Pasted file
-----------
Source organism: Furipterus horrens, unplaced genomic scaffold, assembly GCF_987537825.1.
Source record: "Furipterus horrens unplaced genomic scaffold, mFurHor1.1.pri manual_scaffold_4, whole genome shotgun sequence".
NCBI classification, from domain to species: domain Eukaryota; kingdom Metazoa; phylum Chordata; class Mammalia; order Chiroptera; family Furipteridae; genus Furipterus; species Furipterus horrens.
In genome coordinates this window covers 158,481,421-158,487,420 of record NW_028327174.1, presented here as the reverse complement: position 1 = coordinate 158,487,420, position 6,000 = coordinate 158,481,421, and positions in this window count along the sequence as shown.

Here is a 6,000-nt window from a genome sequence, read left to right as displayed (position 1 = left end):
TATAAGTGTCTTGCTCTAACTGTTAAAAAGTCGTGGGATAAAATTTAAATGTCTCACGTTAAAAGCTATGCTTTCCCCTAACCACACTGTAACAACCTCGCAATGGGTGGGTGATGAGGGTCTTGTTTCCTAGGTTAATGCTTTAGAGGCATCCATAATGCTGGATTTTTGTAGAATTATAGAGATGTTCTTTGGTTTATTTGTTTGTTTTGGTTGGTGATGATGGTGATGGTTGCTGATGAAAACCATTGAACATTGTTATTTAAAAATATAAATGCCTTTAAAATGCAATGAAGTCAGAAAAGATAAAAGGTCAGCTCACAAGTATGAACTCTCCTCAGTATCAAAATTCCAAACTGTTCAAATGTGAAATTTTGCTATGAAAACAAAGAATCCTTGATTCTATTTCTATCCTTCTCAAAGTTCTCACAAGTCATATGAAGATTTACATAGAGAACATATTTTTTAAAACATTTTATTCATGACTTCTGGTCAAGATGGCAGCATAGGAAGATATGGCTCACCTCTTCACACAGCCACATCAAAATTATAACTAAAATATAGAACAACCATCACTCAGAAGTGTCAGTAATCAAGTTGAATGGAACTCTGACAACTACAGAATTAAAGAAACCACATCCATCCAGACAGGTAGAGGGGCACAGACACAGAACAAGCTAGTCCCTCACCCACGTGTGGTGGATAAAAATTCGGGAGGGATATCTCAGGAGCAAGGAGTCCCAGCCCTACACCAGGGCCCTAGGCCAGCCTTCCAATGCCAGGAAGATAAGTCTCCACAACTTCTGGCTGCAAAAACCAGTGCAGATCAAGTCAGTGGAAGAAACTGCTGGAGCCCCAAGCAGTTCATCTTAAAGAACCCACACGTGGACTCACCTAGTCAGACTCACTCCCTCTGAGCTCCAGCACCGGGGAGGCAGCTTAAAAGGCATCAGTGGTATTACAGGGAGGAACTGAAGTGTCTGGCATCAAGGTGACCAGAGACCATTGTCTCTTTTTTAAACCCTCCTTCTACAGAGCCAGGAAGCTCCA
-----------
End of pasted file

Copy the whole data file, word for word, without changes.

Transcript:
Source organism: Furipterus horrens, unplaced genomic scaffold, assembly GCF_987537825.1.
Source record: "Furipterus horrens unplaced genomic scaffold, mFurHor1.1.pri manual_scaffold_4, whole genome shotgun sequence".
NCBI classification, from domain to species: domain Eukaryota; kingdom Metazoa; phylum Chordata; class Mammalia; order Chiroptera; family Furipteridae; genus Furipterus; species Furipterus horrens.
In genome coordinates this window covers 158,481,421-158,487,420 of record NW_028327174.1, presented here as the reverse complement: position 1 = coordinate 158,487,420, position 6,000 = coordinate 158,481,421, and positions in this window count along the sequence as shown.

Here is a 6,000-nt window from a genome sequence, read left to right as displayed (position 1 = left end):
TATAAGTGTCTTGCTCTAACTGTTAAAAAGTCGTGGGATAAAATTTAAATGTCTCACGTTAAAAGCTATGCTTTCCCCTAACCACACTGTAACAACCTCGCAATGGGTGGGTGATGAGGGTCTTGTTTCCTAGGTTAATGCTTTAGAGGCATCCATAATGCTGGATTTTTGTAGAATTATAGAGATGTTCTTTGGTTTATTTGTTTGTTTTGGTTGGTGATGATGGTGATGGTTGCTGATGAAAACCATTGAACATTGTTATTTAAAAATATAAATGCCTTTAAAATGCAATGAAGTCAGAAAAGATAAAAGGTCAGCTCACAAGTATGAACTCTCCTCAGTATCAAAATTCCAAACTGTTCAAATGTGAAATTTTGCTATGAAAACAAAGAATCCTTGATTCTATTTCTATCCTTCTCAAAGTTCTCACAAGTCATATGAAGATTTACATAGAGAACATATTTTTTAAAACATTTTATTCATGACTTCTGGTCAAGATGGCAGCATAGGAAGATATGGCTCACCTCTTCACACAGCCACATCAAAATTATAACTAAAATATAGAACAACCATCACTCAGAAGTGTCAGTAATCAAGTTGAATGGAACTCTGACAACTACAGAATTAAAGAAACCACATCCATCCAGACAGGTAGAGGGGCACAGACACAGAACAAGCTAGTCCCTCACCCACGTGTGGTGGATAAAAATTCGGGAGGGATATCTCAGGAGCAAGGAGTCCCAGCCCTACACCAGGGCCCTAGGCCAGCCTTCCAATGCCAGGAAGATAAGTCTCCACAACTTCTGGCTGCAAAAACCAGTGCAGATCAAGTCAGTGGAAGAAACTGCTGGAGCCCCAAGCAGTTCATCTTAAAGAACCCACACGTGGACTCACCTAGTCAGACTCACTCCCTCTGAGCTCCAGCACCGGGGAGGCAGCTTAAAAGGCATCAGTGGTATTACAGGGAGGAACTGAAGTGTCTGGCATCAAGGTGACCAGAGACCATTGTCTCTTTTTTAAACCCTCCTTCTACAGAGCCAGGAAGCTCCA